Geek Gazette said...

Optimizatin boards... that's funny. Just so long as she does safe optimization I guess I'll have to accept it. You can't keep them single-classed with standard builds and away from 3rd party material forever.
I'm just glad she had fun. Now she is demanding her own set of dice and you know how us gamers hate to buy new dice... ;-)
Thanks, I'll have to check out those posts.

Red Jack said...

I don't know... If my daughter ever started level dipping, I wouldn't want to hear the details. And it better not happen under my roof! ;)

So how crazy are you planning to go on her first dice? The Chessex Pound o Dice is great if you're concerned about her keeping hold of them, and the matched sets included are pretty even if most of the others in the bag aren't. (And cheaper from amazon than a set of the much prettier Q-workshop sets. On the other hand, I'm pretty sure Q makes a pink set of some kind--I'd bookmarked it a few months back while looking for some for my fianceƩ.

Geek Gazette said...

My only golden rule is that there can be no gnome PC's, unless we're playing Pathfinder. She's ok with that since at the moment she's obsessed with Drow and Minotaurs.

I've been eyeballin' that pound-o-dice on amazon. I won't deny that I'd like to get some new dice myself and buying that gives us all some new dice for a pretty good price.
Pound-o-dice and bag-o-zombies, that's my next amazon purchase. two things you can never have enough of, dice and zombies. Now if I could just get a room-o-players I'd be all set.

Red Jack said...

If you're picking up bags, you may want to think about getting the actual Zombies! board game. It makes a great "pre-game game" while you're waiting for folks to show.

One thing to remember about the Pound is that (other than the matched set included) they're all factory seconds--something conspicuously not mentioned in the listing. This hasn't stopped me from buying two of them, but it's important to keep in mind that a handful of dice in both bags were unusable from being noticeably weighted or incompletely formed, and a few more weren't well painted or has minor flaws on edges. I still consider it a good buy, but be ready for at least a teeny bit of disappointment.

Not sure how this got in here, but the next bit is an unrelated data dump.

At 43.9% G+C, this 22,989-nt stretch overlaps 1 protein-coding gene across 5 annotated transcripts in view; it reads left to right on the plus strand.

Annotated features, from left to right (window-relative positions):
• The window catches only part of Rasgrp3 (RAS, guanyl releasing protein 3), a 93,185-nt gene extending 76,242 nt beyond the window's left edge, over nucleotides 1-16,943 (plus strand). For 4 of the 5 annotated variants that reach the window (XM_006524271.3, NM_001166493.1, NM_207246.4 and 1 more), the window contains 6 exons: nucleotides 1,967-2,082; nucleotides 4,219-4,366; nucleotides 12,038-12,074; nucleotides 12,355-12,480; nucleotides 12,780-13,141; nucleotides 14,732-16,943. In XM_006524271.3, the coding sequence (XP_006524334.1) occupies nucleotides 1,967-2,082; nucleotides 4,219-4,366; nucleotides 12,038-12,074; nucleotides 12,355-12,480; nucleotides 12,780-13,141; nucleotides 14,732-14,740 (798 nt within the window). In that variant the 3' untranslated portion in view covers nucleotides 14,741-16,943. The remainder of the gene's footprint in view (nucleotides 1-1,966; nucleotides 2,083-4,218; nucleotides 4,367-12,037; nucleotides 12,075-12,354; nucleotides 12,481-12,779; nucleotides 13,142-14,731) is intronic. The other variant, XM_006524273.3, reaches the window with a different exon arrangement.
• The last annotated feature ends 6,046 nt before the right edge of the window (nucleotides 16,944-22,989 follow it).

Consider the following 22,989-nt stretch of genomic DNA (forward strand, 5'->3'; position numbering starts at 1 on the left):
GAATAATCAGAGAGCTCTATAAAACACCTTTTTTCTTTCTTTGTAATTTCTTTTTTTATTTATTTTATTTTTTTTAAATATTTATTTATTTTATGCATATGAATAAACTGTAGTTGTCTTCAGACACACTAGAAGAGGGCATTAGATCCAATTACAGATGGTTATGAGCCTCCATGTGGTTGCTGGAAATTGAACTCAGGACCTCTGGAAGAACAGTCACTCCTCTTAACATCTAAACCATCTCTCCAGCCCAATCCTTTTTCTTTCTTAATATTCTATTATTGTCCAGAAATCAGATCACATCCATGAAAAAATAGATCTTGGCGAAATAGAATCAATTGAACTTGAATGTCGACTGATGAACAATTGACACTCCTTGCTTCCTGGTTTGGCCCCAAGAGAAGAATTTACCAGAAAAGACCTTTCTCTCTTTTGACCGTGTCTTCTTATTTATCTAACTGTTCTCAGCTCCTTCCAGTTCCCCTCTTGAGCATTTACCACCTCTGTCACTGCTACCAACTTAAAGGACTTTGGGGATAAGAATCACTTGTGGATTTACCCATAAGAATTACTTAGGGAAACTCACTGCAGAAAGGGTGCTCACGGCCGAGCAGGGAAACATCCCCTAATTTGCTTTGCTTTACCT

Carl said...

My friend Andrew (AKA The White Wanderer on the Flagons & Dragons podcast) has a son who is at that age where he is done watching us play, and wants to get in on the action.

We may need to have a separate campaign going. Maybe a different evening for an hour or two rather than the day-long podcast/gaming sessions.

Did you hear the news that Paizo is working on an introductory product for their Pathfinder RPG?

Geek Gazette said...

@ Carl
Yes, I've been following the development/speculation about this on the Paizo boards for a while. The designer has said several times that he was just waiting for the green light to get the project off the ground. Looks like they finally got the green light.
I'll definitely be buying this.

@RJ
I knew there were some imperfections likely. I've known people who have bought the pound before.
As for the Zombies! board game, I'll have to check that out.